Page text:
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According to Wikipedia:

Secure Shell (SSH) is a cryptographic network protocol for secure data communication, remote shell services or command execution and other secure network services between two networked computers that it connects via a secure channel over an insecure network: a server and a client (running SSH server and SSH client programs, respectively).

Using Public and Private Keys with SSH (no password)

Here's an example of generating a public/private key pair for private key authentication on a remote server. I'm using 4096 bit key length at the suggestion of one of the tutorial author's sites below (added complexity in breaking it). If you enter a tough password for the key it will be encrypted and that much harder to use for malicious purposes. If you don't use a password however, it can be used for automated tasks. You'll need to carefully weight the costs/benefits of your choice before deploying the key to remote servers.

  1. ubuntu@ubuntu:~$ ssh-keygen -t rsa -b 4096 -f ~/.ssh/id_rsa -C "Chuck Norris tough"
Generating public/private rsa key pair.
Created directory '/home/ubuntu/.ssh'.
Enter passphrase (empty for no passphrase): 
Enter same passphrase again: 
Your identification has been saved in /home/ubuntu/.ssh/id_rsa.
Your public key has been saved in /home/ubuntu/.ssh/
The key fingerprint is:
50:a0:9d:eb:61:bf:c8:6e:7a:76:bb:5a:05:e1:2e:58 Chuck Norris tough
The key's randomart image is:
+--[ RSA 4096]----+
|      ..o        |
|     o + .       |
|    . E o        |
|     o + .       |
|    . = S .      |
|     o + .       |
|      . o        |
|     .+o..       |
|    .*=o+o       |

  1. ubuntu@ubuntu:~$ cat ~/.ssh/ | ssh root@turtle 'mkdir -p ~/.ssh && chmod 700 ~/.ssh && cat - >> ~/.ssh/authorized_keys && chmod 600 ~/.ssh/authorized_keys'
The authenticity of host 'turtle (' can't be established.
RSA key fingerprint is b2:5c:0d:27:ed:12:a2:0c:33:51:9a:45:2f:2d:2f:6d.
Are you sure you want to continue connecting (yes/no)? yes
Warning: Permanently added 'turtle,' (RSA) to the list of known hosts.
root@turtle's password: 

The next time you connect from the user account where you're keeping the keys (in this case the ubuntu user) to the remote account where you deployed the keys, you should not be prompted for that user's password. Instead, you'll be prompted for the private key's password if you chose one, or let in without a password prompt at all if you chose an empty private key password. For the purposes of this entry, I did not choose a password (I'll use this approach for automated tasks).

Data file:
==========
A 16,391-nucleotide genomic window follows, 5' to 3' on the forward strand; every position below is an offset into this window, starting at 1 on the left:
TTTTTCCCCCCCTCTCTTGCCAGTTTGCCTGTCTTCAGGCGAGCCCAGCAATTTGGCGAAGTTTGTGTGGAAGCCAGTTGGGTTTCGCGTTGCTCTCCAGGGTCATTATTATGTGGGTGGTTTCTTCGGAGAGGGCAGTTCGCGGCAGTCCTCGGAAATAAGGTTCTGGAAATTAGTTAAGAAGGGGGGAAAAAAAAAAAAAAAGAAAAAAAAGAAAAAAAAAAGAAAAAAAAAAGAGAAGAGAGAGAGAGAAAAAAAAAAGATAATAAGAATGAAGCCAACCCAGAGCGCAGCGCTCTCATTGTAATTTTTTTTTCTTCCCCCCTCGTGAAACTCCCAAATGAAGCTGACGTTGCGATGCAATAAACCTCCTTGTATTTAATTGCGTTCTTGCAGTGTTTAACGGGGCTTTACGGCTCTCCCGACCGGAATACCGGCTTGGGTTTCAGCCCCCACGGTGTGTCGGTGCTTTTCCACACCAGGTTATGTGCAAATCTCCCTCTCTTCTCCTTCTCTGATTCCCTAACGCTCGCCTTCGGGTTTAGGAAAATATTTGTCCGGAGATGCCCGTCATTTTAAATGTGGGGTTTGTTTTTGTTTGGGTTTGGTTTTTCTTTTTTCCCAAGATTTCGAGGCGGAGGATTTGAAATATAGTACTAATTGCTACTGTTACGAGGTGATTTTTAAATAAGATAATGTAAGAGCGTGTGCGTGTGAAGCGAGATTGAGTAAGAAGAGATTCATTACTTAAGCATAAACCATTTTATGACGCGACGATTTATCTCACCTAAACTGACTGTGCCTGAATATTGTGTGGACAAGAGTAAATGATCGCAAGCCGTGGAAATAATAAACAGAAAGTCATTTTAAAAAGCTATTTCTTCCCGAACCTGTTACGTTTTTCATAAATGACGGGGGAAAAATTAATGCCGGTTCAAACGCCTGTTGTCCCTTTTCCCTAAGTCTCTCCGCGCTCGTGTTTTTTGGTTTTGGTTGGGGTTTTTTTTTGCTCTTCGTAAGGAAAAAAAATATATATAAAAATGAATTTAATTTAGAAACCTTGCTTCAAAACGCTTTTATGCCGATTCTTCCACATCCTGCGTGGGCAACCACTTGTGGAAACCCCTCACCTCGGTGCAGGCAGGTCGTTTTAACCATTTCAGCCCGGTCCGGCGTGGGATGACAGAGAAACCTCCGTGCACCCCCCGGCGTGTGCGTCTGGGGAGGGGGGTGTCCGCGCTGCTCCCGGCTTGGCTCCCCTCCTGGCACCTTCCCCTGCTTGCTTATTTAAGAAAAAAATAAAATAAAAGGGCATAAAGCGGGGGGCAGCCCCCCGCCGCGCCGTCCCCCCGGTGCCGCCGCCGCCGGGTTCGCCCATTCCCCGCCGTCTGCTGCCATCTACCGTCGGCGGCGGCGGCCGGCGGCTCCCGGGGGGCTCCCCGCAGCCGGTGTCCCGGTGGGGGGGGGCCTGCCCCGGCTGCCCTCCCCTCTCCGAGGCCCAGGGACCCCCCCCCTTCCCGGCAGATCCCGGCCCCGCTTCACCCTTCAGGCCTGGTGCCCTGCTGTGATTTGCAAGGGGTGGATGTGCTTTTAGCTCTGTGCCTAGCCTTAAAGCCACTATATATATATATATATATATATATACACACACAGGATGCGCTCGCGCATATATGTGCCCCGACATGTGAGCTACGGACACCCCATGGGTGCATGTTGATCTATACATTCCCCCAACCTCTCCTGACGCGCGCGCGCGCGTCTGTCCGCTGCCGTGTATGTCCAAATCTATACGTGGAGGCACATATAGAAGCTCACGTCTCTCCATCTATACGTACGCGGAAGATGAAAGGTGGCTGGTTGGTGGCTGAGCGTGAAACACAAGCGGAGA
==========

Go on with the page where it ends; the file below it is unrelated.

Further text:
Note: If you are setting up a remote CentOS 6 box (maybe earlier, maybe later, I've not tested), you'll also need to restore the correct SELinux contexts:

  1. ubuntu@ubuntu:~$ restorecon -Rv ~/.ssh

Then SSH Public key auth will function properly.

  1. ubuntu@ubuntu:~$ ssh root@turtle
Linux turtle 2.6.32-43-generic #97-Ubuntu SMP Wed Sep 5 16:43:09 UTC 2012 i686 GNU/Linux
Ubuntu 10.04.4 LTS

Welcome to Ubuntu!
 * Documentation:

0 packages can be updated.
0 updates are security updates.

New release 'precise' available.
Run 'do-release-upgrade' to upgrade to it.

Last login: Fri Sep 21 20:51:29 2012 from ubuntu.local

Using Public and Private Keys with SSH (with a password)

See the earlier section for the basics.

Assigning a password to a key without one

If you've already generated a private key without a password, no worried, you can assign a password to an existing key like so:

ssh-keygen -p -f $keyfile

which will usually be something like:

ssh-keygen -p -f ~/.ssh/id_rsa

Now your key has a password.

Logging into remote servers without (additional) password prompts

Well, now that the private key has a password, how do you login without having to type it for every server?

  1. ubuntu@pickles:~/.ssh$ ssh-add
  2. Enter passphrase for /home/ubuntu.ssh/id_rsa:
  3. Identity added: /home/ubuntu.ssh/id_rsa (/home/ubuntu.ssh/id_rsa)
  4. ubuntu@pickles:~/.ssh$ ssh-add -l
4096 50:a0:9d:eb:61:bf:c8:6e:7a:76:bb:5a:05:e1:2e:58 /home/ubuntu.ssh/id_rsa (RSA)

Now you can connect to remote servers during that bash session without being prompted further for the password. Once you're done, exit that shell and the key's password will be forgotten. If you're paranoid (can't blame you), verify that @ssh-agent@ is no longer running. If it is, kill it.

Setting up a secure tunnel via SSH

How to view the fingerprint of the ssh host key

KDE - Dolphin - SFTP connections (RSA) when existing key is present (ECSDA)

The problem shows itself with this error message:

The host key for this server was not found, but another type of key exists. An attacker might change the default server key to confuse your client into thinking the key does not exist. Please contact your system administrator.

The workaround is to remove the existing host keys (one for the hostname, one for the IP Address) and then connect again.


$ ssh-keygen -R
$ ssh-keygen -R